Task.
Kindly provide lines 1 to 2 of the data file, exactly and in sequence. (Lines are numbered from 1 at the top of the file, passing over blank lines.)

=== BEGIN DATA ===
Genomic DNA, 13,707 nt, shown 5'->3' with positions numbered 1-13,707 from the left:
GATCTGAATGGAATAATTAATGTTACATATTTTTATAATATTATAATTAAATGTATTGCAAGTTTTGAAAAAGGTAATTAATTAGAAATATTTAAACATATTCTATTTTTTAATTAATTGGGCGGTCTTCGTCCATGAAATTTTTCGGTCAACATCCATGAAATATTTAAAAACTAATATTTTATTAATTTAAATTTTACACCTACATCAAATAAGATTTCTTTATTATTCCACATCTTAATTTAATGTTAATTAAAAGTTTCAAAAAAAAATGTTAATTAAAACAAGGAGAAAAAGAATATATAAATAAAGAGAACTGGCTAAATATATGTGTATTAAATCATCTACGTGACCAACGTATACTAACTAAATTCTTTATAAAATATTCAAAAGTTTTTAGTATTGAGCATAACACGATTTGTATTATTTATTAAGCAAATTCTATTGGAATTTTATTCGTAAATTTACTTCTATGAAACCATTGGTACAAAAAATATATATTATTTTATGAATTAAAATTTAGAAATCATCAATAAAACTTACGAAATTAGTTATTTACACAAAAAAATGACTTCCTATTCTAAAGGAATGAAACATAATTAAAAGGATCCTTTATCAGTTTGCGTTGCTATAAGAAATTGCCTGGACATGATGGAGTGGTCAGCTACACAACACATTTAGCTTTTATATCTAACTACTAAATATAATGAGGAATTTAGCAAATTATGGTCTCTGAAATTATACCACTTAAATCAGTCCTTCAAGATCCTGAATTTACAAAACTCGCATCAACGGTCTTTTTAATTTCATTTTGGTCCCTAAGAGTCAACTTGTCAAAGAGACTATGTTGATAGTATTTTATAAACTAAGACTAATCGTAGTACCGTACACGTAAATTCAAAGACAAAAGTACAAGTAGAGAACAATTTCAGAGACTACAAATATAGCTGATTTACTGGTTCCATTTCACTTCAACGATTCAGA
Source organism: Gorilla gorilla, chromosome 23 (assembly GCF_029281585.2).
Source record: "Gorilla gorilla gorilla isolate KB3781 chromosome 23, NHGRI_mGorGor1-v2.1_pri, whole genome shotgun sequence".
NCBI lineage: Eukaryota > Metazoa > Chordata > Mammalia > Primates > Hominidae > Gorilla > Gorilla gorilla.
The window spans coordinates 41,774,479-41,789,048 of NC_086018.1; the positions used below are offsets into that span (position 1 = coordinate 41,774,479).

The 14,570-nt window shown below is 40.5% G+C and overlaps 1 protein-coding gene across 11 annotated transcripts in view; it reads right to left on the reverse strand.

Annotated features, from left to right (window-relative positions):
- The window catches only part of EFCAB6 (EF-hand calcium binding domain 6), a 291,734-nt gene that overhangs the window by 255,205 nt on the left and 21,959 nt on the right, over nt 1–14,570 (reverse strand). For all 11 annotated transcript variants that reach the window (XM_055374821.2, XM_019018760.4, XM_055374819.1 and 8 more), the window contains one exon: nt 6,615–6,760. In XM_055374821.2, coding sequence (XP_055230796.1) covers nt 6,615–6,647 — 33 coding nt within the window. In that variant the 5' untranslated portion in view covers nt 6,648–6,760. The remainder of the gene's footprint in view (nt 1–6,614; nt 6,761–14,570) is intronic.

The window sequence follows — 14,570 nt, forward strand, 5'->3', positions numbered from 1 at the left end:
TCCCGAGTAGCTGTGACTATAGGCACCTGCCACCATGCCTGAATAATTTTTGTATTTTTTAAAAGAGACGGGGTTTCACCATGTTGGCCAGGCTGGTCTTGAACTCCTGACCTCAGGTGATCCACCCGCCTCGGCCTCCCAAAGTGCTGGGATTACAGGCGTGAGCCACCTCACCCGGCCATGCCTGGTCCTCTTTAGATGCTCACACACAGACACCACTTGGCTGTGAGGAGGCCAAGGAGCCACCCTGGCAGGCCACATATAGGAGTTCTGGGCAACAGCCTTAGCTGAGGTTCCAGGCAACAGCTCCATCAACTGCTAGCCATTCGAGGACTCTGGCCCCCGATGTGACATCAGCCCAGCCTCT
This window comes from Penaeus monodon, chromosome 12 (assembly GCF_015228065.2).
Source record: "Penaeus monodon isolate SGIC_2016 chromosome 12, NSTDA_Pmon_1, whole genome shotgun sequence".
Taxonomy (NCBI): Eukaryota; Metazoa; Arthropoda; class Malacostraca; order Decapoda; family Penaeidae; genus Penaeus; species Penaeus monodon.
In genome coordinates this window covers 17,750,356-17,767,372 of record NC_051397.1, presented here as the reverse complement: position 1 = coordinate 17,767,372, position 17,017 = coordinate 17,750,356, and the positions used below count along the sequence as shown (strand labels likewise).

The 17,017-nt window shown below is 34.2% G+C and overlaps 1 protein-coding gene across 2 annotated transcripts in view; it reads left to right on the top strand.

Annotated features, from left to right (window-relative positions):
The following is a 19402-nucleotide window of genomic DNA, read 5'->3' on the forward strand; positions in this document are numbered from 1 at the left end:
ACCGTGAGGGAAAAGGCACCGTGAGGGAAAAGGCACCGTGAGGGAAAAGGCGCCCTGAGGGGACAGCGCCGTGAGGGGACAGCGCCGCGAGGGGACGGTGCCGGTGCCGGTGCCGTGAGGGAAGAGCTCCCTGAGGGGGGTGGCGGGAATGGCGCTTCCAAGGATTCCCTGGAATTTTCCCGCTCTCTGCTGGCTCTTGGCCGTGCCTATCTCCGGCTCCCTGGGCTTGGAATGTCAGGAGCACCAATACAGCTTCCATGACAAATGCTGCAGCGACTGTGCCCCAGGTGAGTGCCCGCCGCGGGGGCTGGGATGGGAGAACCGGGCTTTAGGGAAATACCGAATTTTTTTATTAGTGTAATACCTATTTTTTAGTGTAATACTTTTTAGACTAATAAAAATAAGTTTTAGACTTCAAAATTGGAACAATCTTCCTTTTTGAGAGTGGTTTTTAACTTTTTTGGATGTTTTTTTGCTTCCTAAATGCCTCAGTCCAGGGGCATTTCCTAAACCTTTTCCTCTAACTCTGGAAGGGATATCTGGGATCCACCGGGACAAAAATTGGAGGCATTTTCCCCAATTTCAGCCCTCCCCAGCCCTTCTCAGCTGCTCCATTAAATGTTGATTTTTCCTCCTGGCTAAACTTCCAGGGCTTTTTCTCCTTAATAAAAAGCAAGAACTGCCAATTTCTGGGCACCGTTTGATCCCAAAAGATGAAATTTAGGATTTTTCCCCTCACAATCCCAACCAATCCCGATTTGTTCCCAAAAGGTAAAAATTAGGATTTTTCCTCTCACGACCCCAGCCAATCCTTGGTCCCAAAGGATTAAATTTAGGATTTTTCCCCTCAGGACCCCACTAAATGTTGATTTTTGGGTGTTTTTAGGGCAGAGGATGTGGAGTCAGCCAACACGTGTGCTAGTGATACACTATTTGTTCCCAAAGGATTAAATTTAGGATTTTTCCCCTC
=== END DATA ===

Genomic DNA, 13,707 nt, shown 5'->3' with positions numbered 1-13,707 from the left:
GATCTGAATGGAATAATTAATGTTACATATTTTTATAATATTATAATTAAATGTATTGCAAGTTTTGAAAAAGGTAATTAATTAGAAATATTTAAACATATTCTATTTTTTAATTAATTGGGCGGTCTTCGTCCATGAAATTTTTCGGTCAACATCCATGAAATATTTAAAAACTAATATTTTATTAATTTAAATTTTACACCTACATCAAATAAGATTTCTTTATTATTCCACATCTTAATTTAATGTTAATTAAAAGTTTCAAAAAAAAATGTTAATTAAAACAAGGAGAAAAAGAATATATAAATAAAGAGAACTGGCTAAATATATGTGTATTAAATCATCTACGTGACCAACGTATACTAACTAAATTCTTTATAAAATATTCAAAAGTTTTTAGTATTGAGCATAACACGATTTGTATTATTTATTAAGCAAATTCTATTGGAATTTTATTCGTAAATTTACTTCTATGAAACCATTGGTACAAAAAATATATATTATTTTATGAATTAAAATTTAGAAATCATCAATAAAACTTACGAAATTAGTTATTTACACAAAAAAATGACTTCCTATTCTAAAGGAATGAAACATAATTAAAAGGATCCTTTATCAGTTTGCGTTGCTATAAGAAATTGCCTGGACATGATGGAGTGGTCAGCTACACAACACATTTAGCTTTTATATCTAACTACTAAATATAATGAGGAATTTAGCAAATTATGGTCTCTGAAATTATACCACTTAAATCAGTCCTTCAAGATCCTGAATTTACAAAACTCGCATCAACGGTCTTTTTAATTTCATTTTGGTCCCTAAGAGTCAACTTGTCAAAGAGACTATGTTGATAGTATTTTATAAACTAAGACTAATCGTAGTACCGTACACGTAAATTCAAAGACAAAAGTACAAGTAGAGAACAATTTCAGAGACTACAAATATAGCTGATTTACTGGTTCCATTTCACTTCAACGATTCAGA